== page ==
Two video interviews with Wong Kar-Wai at the Cannes Film Festival
Toronto International Film Festival press conference with stars Maggie Cheung Man-yuk and Tony Leung Chiu-wai
Illustrated essay by Gina Marchetti on the film's cultural context
2 theatrical trailers
4 TV spots
International poster gallery
Galley of unused art concepts
Electronic press kit
Illustrated biography and filmography of Wong Kar-Wai
Cast and crew biographies and filmographies
48-page booklet including the short story "Intersection," liner notes by film critic Li Cheuk-to, and a director's statement
|Distributor||The Criterion Collection / Home Vision Entertainment|
|Release Date||March 5, 2002|
|Transferred in anamorphic widescreen in its intended 1.66:1 theatrical aspect ratio from the 35mm interpositive, In the Mood for Love absolutely radiates off the screen. This film's visual beauty has to be seen to be fully appreciated, and short of seeing it in a pristine 35mm print, this Criterion DVD is the best way to go. The gorgeous use of intense primary colors—red and greens and yellows—is flawlessly presented with strong saturation that resist blooming and bleeding. The image is sharp and detailed, with excellent shadow detail and a complete lack of any artifacts. It is good to see Criterion getting the rights to more contemporary films to add to its collection of international classics, especially when the presentation is so impressive.|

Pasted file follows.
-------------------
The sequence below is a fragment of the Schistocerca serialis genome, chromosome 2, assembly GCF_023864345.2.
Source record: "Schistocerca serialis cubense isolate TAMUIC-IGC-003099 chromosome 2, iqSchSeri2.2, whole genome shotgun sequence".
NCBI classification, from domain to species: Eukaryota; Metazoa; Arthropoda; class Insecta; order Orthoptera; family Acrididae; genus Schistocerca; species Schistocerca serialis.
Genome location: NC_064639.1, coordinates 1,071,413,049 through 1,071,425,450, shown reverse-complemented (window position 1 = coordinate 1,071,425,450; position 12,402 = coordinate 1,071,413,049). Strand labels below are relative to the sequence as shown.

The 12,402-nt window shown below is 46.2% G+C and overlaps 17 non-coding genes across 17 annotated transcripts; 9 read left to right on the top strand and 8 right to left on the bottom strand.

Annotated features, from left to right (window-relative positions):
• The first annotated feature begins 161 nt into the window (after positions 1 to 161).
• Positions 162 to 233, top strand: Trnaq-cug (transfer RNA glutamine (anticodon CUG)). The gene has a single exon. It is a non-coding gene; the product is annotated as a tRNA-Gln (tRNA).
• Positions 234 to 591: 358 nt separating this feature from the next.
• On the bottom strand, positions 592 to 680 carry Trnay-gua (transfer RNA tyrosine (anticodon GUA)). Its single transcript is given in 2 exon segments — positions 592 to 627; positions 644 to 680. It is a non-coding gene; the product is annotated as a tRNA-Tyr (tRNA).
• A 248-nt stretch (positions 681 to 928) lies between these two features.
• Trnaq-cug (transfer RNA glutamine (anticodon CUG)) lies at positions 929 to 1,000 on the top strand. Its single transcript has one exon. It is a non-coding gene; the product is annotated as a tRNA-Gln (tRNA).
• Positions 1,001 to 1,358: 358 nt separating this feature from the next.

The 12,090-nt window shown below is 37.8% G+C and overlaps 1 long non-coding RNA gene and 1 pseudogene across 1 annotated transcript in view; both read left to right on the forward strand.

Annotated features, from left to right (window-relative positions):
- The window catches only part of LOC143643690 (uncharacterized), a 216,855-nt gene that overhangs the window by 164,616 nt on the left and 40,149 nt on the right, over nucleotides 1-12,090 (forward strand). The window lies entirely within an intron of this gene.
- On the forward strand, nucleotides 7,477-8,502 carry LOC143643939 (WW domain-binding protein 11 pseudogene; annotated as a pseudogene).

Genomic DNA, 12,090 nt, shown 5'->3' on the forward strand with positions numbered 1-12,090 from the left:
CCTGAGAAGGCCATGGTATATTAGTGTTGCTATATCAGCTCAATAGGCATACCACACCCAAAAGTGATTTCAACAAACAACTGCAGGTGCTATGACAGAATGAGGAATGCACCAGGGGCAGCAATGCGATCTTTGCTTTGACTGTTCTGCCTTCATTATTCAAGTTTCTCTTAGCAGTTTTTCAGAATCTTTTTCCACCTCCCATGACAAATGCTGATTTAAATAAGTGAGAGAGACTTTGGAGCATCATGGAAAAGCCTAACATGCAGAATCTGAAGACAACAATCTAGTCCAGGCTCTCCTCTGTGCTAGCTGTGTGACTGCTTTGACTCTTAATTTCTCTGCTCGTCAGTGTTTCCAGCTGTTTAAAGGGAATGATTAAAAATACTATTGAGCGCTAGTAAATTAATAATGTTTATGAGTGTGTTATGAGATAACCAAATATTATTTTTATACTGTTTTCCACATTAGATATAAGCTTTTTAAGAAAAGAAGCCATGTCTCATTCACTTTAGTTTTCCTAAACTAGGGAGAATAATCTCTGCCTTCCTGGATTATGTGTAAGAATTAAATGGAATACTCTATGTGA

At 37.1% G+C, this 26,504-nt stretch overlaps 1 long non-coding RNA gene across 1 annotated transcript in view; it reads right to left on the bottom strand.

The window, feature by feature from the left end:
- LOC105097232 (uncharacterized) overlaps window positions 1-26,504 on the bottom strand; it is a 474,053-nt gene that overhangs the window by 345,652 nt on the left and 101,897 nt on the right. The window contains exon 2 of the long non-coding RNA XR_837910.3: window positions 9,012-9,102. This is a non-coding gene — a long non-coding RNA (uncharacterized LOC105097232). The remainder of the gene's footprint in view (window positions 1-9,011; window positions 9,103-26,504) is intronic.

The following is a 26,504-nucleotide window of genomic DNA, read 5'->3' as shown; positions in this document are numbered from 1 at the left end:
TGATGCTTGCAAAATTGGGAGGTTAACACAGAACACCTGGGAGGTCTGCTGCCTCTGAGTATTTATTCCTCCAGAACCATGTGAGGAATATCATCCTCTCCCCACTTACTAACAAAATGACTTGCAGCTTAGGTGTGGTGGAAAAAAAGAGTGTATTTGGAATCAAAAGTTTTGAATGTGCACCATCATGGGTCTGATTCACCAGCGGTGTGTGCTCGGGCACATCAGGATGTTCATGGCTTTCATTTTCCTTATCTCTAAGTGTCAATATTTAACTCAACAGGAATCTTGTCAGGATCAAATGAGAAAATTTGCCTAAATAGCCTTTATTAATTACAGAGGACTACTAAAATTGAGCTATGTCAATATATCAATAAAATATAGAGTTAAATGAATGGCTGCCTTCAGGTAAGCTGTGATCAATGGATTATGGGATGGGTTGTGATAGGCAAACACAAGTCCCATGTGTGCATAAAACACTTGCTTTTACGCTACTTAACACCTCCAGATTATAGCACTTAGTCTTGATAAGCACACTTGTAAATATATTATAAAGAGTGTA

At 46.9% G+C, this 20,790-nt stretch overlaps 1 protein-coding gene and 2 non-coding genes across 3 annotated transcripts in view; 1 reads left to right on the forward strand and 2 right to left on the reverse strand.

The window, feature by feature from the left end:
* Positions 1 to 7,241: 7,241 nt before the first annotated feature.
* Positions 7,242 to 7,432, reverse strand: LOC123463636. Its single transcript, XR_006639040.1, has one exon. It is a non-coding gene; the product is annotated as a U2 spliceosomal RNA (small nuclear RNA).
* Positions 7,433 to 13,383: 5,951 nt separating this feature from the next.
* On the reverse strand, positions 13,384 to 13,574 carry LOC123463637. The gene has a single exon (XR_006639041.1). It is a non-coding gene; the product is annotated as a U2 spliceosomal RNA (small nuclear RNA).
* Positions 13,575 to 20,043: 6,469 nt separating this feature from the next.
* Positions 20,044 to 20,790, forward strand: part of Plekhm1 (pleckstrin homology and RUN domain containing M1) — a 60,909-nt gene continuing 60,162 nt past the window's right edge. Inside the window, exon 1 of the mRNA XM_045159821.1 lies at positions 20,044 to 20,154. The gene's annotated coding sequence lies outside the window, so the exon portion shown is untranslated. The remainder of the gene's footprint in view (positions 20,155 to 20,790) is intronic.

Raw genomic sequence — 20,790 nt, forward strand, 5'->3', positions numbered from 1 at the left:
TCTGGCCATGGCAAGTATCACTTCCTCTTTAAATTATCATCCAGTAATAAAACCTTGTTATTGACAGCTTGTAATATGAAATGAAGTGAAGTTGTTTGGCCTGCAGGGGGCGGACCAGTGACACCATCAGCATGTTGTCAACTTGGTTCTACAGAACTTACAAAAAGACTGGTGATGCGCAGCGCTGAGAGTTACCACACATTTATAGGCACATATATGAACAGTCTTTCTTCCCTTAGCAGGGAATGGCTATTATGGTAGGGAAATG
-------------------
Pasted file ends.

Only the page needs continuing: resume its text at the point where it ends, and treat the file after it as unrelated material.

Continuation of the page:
|The soundtrack is presented in either Dolby Digital 5.0 surround or Dolby 2.0 surround. The 5.0 mix, despite missing the discrete low-frequency effects channel, is marvelous. Umebayashi Shigeru 's haunting waltz is rich and resonant, as it should be, and the surround channels are excellent in creating a bustling ambiance, whether that be the sounds of neighbors talking through the walls in the apartment building or the echoes of a rainstorm. For full appreciate of the score and sound effects, this disc also offers an isolated music and effects track.|
| It's not hard to see why USA Films decided to license the DVD release of In the Mood for Love to the folks at Criterion, as they have put together a comprehensive two-disc special edition that gives elaborate background detail to both the film's troubled two-year production and the career of Wong Kar-Wai, who has quickly become one of the most influential directors to emerge out of Asia in years. |